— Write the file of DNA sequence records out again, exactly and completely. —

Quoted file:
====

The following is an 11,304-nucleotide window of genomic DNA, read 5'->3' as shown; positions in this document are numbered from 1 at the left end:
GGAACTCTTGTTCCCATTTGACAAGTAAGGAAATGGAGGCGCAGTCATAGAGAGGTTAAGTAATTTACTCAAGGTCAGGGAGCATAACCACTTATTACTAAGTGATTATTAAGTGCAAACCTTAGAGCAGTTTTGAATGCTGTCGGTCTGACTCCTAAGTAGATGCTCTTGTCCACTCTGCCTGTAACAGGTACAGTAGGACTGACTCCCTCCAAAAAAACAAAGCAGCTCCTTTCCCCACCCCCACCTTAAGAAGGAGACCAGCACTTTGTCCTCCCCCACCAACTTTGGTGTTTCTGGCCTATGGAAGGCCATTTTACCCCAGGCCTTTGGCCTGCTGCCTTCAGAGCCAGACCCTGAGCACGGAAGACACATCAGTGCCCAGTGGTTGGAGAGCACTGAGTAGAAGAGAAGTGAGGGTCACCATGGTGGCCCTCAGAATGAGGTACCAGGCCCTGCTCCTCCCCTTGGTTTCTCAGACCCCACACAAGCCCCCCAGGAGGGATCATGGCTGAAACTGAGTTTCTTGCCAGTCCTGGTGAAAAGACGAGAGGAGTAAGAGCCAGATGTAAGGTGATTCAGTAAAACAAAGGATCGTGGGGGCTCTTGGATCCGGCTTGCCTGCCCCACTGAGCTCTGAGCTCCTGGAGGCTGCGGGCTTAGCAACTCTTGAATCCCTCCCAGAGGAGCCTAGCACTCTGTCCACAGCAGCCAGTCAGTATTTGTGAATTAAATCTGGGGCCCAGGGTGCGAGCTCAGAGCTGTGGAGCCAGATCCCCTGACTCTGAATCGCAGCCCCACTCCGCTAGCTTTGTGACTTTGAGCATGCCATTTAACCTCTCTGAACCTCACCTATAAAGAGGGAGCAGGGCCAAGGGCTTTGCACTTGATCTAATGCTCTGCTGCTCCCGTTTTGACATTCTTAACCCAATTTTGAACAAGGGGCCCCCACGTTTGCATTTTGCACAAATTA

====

The following is an 11,304-nucleotide window of genomic DNA, read 5'->3' as shown; positions in this document are numbered from 1 at the left end:
GGAACTCTTGTTCCCATTTGACAAGTAAGGAAATGGAGGCGCAGTCATAGAGAGGTTAAGTAATTTACTCAAGGTCAGGGAGCATAACCACTTATTACTAAGTGATTATTAAGTGCAAACCTTAGAGCAGTTTTGAATGCTGTCGGTCTGACTCCTAAGTAGATGCTCTTGTCCACTCTGCCTGTAACAGGTACAGTAGGACTGACTCCCTCCAAAAAAACAAAGCAGCTCCTTTCCCCACCCCCACCTTAAGAAGGAGACCAGCACTTTGTCCTCCCCCACCAACTTTGGTGTTTCTGGCCTATGGAAGGCCATTTTACCCCAGGCCTTTGGCCTGCTGCCTTCAGAGCCAGACCCTGAGCACGGAAGACACATCAGTGCCCAGTGGTTGGAGAGCACTGAGTAGAAGAGAAGTGAGGGTCACCATGGTGGCCCTCAGAATGAGGTACCAGGCCCTGCTCCTCCCCTTGGTTTCTCAGACCCCACACAAGCCCCCCAGGAGGGATCATGGCTGAAACTGAGTTTCTTGCCAGTCCTGGTGAAAAGACGAGAGGAGTAAGAGCCAGATGTAAGGTGATTCAGTAAAACAAAGGATCGTGGGGGCTCTTGGATCCGGCTTGCCTGCCCCACTGAGCTCTGAGCTCCTGGAGGCTGCGGGCTTAGCAACTCTTGAATCCCTCCCAGAGGAGCCTAGCACTCTGTCCACAGCAGCCAGTCAGTATTTGTGAATTAAATCTGGGGCCCAGGGTGCGAGCTCAGAGCTGTGGAGCCAGATCCCCTGACTCTGAATCGCAGCCCCACTCCGCTAGCTTTGTGACTTTGAGCATGCCATTTAACCTCTCTGAACCTCACCTATAAAGAGGGAGCAGGGCCAAGGGCTTTGCACTTGATCTAATGCTCTGCTGCTCCCGTTTTGACATTCTTAACCCAATTTTGAACAAGGGGCCCCCACGTTTGCATTTTGCACAAATTA